Tower files Chapter 11, seeks buyer
Simply no surprise. Simply an example of a top-heavy public company that hasn't managed to figure out how to turn a growing-profit in a changing market. Not necessarily a sign of impending doom for the music industry.
I don't think that a packaged music format, something that people can pick up, feel, and pay-for at a cash 'n wrap, will at some point cease to exist. I do believe that we have seen the last successful disc-based format (at least I hope so). SA-CD and DVD-A (including its cousin DualDisc) were tremendous improvements over CD, sounding better, providing high-resolution and surround music capabilities, having limited video capability (for DVD-A), containing backwards compatibility, etc., yet in a non-rush to market these properly, the music industry let them become a failed experiment. New formats Blue Ray and HD-DVD can be described with the same advantages over CD, yet unless the music and video industries can quickly come to their senses, both formats will go down in flames.
There are other ways to distribute content. I hope that the physical medium will have no moving parts. Flash memory is getting denser, more robust, and cheaper every day, but it probably has limitations that will prevent it from getting as cheap per storage-unit as current magneto-optical systems. Spinning discs were from day-one an anachronism, designed from hearts raised with the romantic notion of spinning vinyl, and even in the late-'70s not the only choice for dense data storage. The Sony/Philips hegemony of patent rights, replication facilities, and constant hardware upgrade and replacement cycles has been very effective to them but it has held-back media technology by decades. Whatever way the planet spins toward for physical content distribution, I hope that we see the light before a spinning disc or (hard drive) platter is chosen.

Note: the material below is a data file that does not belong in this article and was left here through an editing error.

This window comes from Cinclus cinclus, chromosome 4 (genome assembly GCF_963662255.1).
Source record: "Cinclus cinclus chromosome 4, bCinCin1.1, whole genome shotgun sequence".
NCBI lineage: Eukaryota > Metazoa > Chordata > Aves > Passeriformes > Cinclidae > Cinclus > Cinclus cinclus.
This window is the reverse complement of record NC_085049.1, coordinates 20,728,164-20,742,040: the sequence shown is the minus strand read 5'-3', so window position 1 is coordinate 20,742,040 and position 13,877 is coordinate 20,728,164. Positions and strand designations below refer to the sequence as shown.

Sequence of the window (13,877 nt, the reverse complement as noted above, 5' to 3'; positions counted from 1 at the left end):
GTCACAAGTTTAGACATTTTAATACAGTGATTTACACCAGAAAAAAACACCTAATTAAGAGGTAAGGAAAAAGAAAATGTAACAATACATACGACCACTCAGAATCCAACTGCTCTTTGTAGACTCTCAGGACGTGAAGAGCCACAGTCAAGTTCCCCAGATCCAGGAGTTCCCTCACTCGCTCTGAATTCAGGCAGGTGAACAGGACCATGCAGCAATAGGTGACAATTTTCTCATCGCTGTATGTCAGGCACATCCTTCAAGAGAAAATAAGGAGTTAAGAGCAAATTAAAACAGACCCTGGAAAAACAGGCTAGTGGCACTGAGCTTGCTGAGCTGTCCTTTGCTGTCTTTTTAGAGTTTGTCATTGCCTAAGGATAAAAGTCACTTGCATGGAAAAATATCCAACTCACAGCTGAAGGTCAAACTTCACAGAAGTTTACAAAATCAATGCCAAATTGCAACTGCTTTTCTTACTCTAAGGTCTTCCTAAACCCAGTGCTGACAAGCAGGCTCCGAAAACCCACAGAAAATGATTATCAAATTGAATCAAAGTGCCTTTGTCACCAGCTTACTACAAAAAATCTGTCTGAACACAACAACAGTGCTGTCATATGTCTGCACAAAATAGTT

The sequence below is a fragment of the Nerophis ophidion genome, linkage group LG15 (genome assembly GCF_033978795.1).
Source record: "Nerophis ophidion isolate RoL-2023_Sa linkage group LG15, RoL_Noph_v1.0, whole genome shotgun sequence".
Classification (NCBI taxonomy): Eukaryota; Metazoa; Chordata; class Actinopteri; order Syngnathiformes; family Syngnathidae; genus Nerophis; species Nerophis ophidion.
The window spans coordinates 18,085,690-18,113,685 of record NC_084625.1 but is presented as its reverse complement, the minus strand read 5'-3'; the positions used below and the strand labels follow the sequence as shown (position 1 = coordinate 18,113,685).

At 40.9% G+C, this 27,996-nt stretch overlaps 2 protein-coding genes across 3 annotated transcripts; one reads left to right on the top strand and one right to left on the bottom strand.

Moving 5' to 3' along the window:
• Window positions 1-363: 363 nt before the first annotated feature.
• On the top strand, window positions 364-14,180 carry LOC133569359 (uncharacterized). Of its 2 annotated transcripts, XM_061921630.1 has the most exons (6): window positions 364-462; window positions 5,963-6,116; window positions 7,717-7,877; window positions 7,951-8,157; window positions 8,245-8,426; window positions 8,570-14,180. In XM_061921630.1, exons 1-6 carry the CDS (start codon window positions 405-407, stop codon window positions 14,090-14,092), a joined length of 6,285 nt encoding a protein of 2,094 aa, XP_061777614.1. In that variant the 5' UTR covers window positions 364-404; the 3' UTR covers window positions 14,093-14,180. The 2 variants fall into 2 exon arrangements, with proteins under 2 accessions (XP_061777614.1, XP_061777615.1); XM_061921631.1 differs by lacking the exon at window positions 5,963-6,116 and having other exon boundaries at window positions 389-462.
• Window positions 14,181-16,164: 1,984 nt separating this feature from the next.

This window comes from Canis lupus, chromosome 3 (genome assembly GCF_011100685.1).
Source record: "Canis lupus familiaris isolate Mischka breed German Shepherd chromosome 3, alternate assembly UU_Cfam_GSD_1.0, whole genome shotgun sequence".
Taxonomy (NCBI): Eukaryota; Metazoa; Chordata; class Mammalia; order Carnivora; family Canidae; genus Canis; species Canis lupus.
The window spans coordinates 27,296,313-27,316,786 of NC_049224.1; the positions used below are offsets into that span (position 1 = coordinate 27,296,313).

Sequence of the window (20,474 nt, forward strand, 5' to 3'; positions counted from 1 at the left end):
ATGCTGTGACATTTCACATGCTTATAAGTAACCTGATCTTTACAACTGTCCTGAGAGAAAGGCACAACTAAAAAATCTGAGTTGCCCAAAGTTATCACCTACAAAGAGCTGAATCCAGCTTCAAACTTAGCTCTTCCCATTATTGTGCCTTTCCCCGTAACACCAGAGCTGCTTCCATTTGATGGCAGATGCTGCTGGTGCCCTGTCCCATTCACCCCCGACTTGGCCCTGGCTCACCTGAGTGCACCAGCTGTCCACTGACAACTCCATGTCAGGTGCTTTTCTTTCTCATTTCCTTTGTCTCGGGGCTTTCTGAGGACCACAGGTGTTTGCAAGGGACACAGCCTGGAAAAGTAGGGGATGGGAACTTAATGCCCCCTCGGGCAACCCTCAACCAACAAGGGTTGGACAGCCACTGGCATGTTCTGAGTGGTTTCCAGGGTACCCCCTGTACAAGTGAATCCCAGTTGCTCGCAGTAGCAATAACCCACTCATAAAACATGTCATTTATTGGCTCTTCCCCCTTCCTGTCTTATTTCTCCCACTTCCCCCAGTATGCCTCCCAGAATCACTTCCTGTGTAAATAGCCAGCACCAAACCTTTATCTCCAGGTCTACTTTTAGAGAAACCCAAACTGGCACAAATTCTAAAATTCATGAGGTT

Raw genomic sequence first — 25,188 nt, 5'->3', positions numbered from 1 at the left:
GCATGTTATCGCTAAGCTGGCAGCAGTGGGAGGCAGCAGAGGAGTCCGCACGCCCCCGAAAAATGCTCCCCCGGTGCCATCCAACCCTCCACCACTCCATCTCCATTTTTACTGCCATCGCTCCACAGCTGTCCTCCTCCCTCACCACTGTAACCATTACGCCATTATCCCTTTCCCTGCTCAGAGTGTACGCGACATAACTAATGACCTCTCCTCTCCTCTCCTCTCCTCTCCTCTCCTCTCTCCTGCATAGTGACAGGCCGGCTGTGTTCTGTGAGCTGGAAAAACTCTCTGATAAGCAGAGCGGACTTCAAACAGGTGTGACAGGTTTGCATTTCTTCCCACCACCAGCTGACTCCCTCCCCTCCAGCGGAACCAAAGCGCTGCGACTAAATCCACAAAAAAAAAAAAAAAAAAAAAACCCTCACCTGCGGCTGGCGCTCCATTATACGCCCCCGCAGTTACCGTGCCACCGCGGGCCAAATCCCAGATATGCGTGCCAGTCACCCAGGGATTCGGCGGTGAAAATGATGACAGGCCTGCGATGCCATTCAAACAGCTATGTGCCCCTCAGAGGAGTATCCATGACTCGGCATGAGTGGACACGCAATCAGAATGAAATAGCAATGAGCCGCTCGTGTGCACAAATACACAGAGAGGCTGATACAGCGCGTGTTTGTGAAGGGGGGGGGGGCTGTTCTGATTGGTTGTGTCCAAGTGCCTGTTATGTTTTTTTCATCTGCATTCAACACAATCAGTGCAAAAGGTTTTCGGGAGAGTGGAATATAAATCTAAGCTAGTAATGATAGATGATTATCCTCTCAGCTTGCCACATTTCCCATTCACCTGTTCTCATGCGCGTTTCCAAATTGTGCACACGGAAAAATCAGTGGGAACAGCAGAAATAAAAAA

The People have spoken (and have been speaking for a decade) - they download and trade files of audio and video content. It's just plain natural for us to have a (currently) open communications system like the internet and share what we can. Certainly a one-to-many hobbled system like iTunes is one way to generate revenue for copyright holders (hopefully to creative artists), albeit a limited hierarchical one. The browsing process at the iTunes store can be replicated in a retail brick 'n mortar environment, possibly with technology that lets us listen to anything in the store beyond the primitive listening stations, relatively unchanged since the 1950s; browsing through a stack of CDs at Tower, we see something we like (the visual will continue to be very important) and pick it up. What if the music on this music-carrier immediately started playing in our earpiece tethered to our cellphone, and we could add this to a playlist for download, add the physical album to our shopping cart at the cash 'n wrap (perhaps to be replicated, printed, and shrink-wrapped on-the-spot!), or to a save-for-later list? This could satisfy both our urges for immediate-download-gratification and hunter-gatherer instinct directing us to take home a trophy (the shopping gene, common to men and women!).